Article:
The cables that connect the IRAC Cryogenic Assembly (the detectors) to the Warm Electronics Assembly (the readout electronics) had a characteristic time constant similar to the rate at which individual pixels were read. As a result, all pixels had an “echo” or ghost in the following readout pixel (Figure 5.6). Since the pixels were contained in four readout channels, the “next” pixel was actually four pixels to the right. The first pixel read out in an IRAC image was the first data byte in the image, and was situated in the lower left corner in most astronomical display software. This effect was corrected for by using the known readout order of the pixels. Starting at the first pixel, we corrected the following pixel, and so on.
Figure 5.6: Correction of cable-induced bandwidth error by iracebwc. The illustrated data show a cosmic ray hit.
An additional wrinkle was that the time required to go from the end of one row to the beginning of the next was slightly longer (by 75%) than the time to go from one column to the next in the same row. As a result, a slightly different coefficient had to be applied. The task was simplified by two things. First, the effect was so small that it was only necessary to correct the following pixel, as the next echo was below 10–5 times the original in intensity. Second, the time of the effect was much faster than the echo decay time. Thus, the problem needed only to be solved in one direction. The current bandwidth coefficients are given in Table 5.1. They are applied using
where A is the pixel intensity in DN and κ is the correction coefficient for a given readout channel (of 4). A different value of κ was used for correcting the first four pixels in a row, based on the pixel values of the last four pixels of the previous row.
5.1.10 Dark Subtraction I: ffcorr (“first frame effect” correction) and labdarksub (labdark subtraction)
The true dark current in the IRAC detectors was actually very low - the most notable dark current features were the electronic glows seen in the Si:As arrays (channels 3 & 4). However, the IRAC arrays experienced considerable pedestal offsets which were commonly of the order of tens of DN. These offsets were dependent on the Fowler sampling, exposure time, and operation history of the arrays, and were thought to be due to very small thermal changes in the internal IRAC cold electronics. The most significant of these offsets was the first frame effect: the laboratory measurements showed that the dark patterns and DC levels changed as a function of the time elapsed between the end of the previous frame and the start of the current frame (called “delay time”). The first frame in a series of exposures was most affected, and therefore this effect is called the first frame effect. During cryogenic operations, channel 1 had very significant variations in offset, compared to the low background in that channel. Channel 2 had very small variations in offset. Channel 4 has significant variations, though they are very small compared to the background. The most significant first frame effect by far is in channel 3. Figure 5.7 shows how the DC levels of darks changed as a function of delay time.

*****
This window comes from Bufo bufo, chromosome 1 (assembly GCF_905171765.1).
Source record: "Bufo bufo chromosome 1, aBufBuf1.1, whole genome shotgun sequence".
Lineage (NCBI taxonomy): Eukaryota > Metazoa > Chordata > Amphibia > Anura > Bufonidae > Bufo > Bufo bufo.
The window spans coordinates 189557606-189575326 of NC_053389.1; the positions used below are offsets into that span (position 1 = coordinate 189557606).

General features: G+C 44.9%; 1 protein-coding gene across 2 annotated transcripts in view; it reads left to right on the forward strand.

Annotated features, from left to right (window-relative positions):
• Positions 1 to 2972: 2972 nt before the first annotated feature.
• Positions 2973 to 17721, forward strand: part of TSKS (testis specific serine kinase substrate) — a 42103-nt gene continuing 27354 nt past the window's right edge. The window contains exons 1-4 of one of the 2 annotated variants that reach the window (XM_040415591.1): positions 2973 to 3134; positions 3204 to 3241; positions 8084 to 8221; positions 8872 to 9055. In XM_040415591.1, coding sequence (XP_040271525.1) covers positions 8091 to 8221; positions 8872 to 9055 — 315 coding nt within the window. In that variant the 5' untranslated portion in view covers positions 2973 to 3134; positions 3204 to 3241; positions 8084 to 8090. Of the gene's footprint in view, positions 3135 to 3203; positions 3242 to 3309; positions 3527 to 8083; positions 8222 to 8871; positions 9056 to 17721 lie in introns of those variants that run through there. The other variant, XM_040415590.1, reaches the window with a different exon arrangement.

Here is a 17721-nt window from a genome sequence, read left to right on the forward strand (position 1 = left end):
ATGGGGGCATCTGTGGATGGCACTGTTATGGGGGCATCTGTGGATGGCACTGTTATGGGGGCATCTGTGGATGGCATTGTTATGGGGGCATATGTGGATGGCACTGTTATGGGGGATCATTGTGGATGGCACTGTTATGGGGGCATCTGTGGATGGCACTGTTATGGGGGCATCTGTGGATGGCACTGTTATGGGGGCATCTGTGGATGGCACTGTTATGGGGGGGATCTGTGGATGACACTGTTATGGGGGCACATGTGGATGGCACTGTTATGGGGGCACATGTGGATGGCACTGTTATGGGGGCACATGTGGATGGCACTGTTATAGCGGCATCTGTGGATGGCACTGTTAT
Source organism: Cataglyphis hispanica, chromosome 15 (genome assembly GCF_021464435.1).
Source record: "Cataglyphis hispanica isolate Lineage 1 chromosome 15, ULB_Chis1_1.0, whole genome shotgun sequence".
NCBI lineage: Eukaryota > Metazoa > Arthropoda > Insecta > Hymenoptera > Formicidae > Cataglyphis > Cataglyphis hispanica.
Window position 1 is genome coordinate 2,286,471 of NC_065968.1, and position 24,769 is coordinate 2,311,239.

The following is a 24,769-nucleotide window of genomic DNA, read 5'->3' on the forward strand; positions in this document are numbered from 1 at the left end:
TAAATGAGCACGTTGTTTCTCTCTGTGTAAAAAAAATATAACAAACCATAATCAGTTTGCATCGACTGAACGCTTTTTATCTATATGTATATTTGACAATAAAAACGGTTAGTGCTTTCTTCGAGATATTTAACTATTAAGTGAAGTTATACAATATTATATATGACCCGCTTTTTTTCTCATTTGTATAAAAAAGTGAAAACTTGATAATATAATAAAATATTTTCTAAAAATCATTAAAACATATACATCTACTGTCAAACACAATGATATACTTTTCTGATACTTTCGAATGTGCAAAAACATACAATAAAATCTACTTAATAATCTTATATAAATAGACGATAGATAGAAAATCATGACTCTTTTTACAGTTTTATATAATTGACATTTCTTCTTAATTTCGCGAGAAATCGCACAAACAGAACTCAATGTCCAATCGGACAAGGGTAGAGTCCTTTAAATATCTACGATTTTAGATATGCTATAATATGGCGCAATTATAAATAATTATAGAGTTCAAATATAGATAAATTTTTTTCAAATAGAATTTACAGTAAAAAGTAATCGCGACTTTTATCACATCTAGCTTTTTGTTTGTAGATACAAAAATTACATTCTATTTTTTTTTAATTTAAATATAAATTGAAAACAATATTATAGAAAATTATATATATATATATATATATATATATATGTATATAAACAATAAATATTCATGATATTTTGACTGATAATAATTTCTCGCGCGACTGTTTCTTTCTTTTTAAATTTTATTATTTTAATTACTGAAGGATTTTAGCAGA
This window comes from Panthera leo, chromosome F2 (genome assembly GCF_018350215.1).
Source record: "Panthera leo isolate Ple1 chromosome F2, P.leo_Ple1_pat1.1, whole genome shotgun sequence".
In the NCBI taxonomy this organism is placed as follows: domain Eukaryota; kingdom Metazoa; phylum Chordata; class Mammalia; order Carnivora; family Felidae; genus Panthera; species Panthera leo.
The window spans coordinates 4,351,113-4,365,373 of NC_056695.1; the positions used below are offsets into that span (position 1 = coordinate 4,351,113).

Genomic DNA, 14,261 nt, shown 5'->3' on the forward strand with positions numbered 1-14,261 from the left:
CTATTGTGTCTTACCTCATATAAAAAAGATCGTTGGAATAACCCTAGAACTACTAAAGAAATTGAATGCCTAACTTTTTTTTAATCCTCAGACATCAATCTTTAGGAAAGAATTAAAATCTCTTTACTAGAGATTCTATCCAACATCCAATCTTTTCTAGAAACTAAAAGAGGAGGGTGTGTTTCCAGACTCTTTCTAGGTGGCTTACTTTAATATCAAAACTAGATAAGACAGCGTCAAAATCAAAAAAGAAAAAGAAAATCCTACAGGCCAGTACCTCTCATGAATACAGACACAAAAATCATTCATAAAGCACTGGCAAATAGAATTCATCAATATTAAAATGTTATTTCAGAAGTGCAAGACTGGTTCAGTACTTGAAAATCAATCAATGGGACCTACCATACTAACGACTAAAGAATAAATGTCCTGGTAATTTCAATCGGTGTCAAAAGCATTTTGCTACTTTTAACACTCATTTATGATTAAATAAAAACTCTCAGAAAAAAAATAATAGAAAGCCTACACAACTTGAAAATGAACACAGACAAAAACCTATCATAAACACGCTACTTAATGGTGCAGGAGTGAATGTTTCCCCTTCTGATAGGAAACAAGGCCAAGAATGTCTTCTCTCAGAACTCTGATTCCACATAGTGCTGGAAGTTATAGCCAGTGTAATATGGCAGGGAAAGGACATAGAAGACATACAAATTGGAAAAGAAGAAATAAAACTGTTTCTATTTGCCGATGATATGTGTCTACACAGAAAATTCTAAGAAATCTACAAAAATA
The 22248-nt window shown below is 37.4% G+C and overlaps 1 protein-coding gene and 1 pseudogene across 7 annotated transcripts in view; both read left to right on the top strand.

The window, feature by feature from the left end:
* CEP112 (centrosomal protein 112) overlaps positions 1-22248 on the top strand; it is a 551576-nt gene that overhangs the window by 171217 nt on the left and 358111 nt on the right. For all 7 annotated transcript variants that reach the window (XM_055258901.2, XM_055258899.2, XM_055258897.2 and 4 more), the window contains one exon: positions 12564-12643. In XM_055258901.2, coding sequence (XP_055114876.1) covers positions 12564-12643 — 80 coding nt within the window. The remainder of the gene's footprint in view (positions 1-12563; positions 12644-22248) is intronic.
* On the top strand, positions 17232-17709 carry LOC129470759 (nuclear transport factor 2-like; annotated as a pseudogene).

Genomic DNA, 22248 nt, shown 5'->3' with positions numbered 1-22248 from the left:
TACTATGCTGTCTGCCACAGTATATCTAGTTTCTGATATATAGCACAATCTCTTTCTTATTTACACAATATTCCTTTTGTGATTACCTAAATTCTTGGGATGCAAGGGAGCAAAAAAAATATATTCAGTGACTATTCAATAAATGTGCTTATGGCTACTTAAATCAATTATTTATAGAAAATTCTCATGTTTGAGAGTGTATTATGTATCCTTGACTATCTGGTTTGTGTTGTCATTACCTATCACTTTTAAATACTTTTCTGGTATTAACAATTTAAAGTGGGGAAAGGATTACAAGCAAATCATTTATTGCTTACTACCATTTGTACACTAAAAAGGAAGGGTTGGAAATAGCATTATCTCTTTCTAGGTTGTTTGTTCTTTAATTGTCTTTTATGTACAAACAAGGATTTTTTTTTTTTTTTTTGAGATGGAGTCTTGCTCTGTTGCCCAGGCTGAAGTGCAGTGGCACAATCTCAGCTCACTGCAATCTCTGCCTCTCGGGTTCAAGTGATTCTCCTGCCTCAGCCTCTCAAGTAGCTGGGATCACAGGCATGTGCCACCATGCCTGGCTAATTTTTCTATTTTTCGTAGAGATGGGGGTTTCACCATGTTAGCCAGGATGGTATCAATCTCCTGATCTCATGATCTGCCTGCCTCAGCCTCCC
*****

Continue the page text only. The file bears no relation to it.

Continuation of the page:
In a sequence of images with the same frame time and Fowler number, the variation from one image to the next consists principally of a uniform change over the whole image. To a much smaller extent, there is also a change in the relative offsets on each of the four outputs of an array (pinstriping) and a small spatial gradient across the image. True dark current and multiplexer glow carry with them the usual shot noise in the number of charges collected at the integrating node, but the rest of the Fowler bias (effective bias due to read strategy) presumably is due to relaxation in the multiplexer and temperature changes. The noise in pixels with low dark current and low glow is the same as the read noise from the multiplexer, so the dark offset variations do not add to the pixel noise. In general, the first frame of any sequence of images tends to have a different offset from the others, because it tends to have an interval, frame time, or Fowler number different from its preceding image. The largest dark offsets occur when a frame is taken with a very short interval from the preceding image, which occurs when multiple frames are commanded at once (using “repeats”).